In a unanimous decision, the Montana Supreme Court on Wednesday determined that BNSF Railway Company is not shielded from liability for its role in spreading asbestos-laden dust in the Northwest Montana town of Libby, where hundreds of people have died and thousands more are sick due to exposure.
Facing hundreds of asbestos-related damage claims stemming from the operations of a now-shuttered vermiculite mine and its alleged role in shipping contaminated materials across the country, BNSF appealed a January 2019 ruling by Montana Asbestos Claims Court Judge Amy Eddy, of Kalispell, who concluded the plaintiffs’ claims against BNSF are not preempted by federal law, as BNSF argued, and that the company is not exempt from liability.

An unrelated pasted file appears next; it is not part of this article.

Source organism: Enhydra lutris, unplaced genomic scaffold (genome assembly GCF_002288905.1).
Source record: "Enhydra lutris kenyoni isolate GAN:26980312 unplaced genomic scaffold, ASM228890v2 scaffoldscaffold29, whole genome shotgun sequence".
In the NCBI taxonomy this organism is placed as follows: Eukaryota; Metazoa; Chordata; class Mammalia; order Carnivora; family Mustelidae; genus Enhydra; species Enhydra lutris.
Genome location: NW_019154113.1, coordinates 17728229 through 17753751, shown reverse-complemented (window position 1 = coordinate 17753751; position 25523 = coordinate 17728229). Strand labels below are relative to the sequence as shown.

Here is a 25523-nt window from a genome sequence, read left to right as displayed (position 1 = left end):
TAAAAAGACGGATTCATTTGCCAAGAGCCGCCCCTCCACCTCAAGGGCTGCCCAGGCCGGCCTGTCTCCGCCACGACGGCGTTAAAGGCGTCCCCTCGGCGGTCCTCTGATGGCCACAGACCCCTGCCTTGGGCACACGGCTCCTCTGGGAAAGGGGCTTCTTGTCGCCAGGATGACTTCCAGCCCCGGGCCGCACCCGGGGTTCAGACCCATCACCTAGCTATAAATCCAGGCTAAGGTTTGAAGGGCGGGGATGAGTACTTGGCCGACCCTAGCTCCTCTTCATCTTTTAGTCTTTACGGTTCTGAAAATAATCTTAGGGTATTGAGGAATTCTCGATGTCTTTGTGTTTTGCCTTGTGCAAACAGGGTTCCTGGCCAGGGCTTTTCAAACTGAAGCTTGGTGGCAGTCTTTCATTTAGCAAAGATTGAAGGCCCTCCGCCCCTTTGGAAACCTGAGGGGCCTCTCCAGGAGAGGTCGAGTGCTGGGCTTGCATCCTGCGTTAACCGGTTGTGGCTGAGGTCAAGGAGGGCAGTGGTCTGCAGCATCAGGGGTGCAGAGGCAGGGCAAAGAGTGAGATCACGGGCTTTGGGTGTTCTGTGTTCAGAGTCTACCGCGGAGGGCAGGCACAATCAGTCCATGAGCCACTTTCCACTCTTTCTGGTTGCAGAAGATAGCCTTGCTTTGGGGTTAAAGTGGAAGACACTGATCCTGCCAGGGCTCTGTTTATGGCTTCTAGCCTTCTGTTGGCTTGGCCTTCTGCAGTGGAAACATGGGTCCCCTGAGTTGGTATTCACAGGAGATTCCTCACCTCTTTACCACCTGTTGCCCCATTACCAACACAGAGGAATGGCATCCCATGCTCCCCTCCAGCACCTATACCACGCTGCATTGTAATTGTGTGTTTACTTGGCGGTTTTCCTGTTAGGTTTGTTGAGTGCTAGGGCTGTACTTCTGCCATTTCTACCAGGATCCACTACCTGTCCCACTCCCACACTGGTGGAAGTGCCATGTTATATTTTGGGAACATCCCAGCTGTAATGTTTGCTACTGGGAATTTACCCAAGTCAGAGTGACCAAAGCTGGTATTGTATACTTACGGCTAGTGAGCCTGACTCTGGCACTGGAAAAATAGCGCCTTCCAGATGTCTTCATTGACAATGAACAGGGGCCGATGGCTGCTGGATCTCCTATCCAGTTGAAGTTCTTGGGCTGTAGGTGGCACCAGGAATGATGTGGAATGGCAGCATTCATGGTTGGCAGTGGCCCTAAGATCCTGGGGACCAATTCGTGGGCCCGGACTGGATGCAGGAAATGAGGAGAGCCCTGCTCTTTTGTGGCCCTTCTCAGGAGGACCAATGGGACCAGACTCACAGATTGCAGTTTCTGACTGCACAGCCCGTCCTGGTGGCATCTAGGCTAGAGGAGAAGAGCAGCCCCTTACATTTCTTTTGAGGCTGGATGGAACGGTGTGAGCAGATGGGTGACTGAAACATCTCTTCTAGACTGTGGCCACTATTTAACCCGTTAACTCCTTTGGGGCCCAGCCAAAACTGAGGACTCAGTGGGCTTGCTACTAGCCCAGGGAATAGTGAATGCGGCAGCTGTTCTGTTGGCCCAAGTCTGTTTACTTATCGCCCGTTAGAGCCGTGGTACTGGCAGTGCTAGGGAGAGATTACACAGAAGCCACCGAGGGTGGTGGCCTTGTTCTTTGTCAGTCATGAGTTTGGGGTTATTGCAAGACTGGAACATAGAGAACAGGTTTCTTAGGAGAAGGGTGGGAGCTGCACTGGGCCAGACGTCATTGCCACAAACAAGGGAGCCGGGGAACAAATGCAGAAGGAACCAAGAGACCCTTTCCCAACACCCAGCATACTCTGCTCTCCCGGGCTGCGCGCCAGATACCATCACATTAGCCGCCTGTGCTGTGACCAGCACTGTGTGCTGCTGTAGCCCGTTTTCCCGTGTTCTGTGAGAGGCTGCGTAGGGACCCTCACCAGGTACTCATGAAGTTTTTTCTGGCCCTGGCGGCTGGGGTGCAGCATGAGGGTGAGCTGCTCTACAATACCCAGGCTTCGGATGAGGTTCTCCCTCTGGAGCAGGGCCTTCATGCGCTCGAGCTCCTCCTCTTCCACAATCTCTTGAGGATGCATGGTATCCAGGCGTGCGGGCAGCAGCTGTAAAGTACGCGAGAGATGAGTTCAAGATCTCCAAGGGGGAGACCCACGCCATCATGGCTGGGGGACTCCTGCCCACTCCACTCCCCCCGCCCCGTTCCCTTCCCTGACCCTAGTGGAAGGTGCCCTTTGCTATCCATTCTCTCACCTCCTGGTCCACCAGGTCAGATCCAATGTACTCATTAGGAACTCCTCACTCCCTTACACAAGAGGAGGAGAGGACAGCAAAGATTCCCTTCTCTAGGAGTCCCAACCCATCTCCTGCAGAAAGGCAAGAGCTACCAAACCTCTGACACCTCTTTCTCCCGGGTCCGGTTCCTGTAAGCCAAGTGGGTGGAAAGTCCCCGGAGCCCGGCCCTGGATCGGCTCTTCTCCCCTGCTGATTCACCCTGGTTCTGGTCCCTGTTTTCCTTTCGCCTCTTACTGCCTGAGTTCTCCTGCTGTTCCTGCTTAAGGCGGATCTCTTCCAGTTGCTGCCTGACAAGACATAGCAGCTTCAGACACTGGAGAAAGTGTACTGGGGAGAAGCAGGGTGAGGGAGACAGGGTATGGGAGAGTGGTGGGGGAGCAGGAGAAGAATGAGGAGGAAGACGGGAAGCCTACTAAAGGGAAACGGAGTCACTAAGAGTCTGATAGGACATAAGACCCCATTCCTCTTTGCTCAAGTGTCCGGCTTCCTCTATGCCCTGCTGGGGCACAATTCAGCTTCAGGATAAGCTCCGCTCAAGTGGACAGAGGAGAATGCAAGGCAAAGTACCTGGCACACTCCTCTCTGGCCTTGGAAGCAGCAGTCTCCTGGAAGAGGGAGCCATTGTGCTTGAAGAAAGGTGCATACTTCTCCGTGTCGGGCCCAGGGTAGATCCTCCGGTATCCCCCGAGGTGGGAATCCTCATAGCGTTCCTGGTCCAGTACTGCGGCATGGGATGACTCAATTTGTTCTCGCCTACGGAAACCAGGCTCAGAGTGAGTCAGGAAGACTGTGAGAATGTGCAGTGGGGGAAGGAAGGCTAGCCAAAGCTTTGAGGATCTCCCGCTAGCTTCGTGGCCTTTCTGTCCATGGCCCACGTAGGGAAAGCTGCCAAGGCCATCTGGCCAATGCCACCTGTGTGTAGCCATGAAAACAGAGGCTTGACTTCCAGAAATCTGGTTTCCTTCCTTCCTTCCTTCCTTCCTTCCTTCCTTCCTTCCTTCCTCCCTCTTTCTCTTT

BNSF appealed Eddy’s decision and asked the state Supreme Court to overturn it, with both parties delivering oral arguments last October.
According to Justice Jim Rice, who delivered the March 11 opinion, “BNSF is subject to strict liability because its actions in handling the asbestos constitute an abnormally dangerous activity.”
Two decades ago, the scope of asbestos exposure in Libby came to light when news reports detailed a link between the deadly fibers unearthed at a vermiculite mine operated by W.R. Grace and Co. between 1963 and 1990 and the hundreds of people who were sick and dying because of exposure to asbestos-laden dust.
Two of the diseases most commonly associated with asbestos — asbestosis and mesothelioma — have latency periods of up to 40 years, and people who were exposed to the asbestos dust continue to develop illnesses today.
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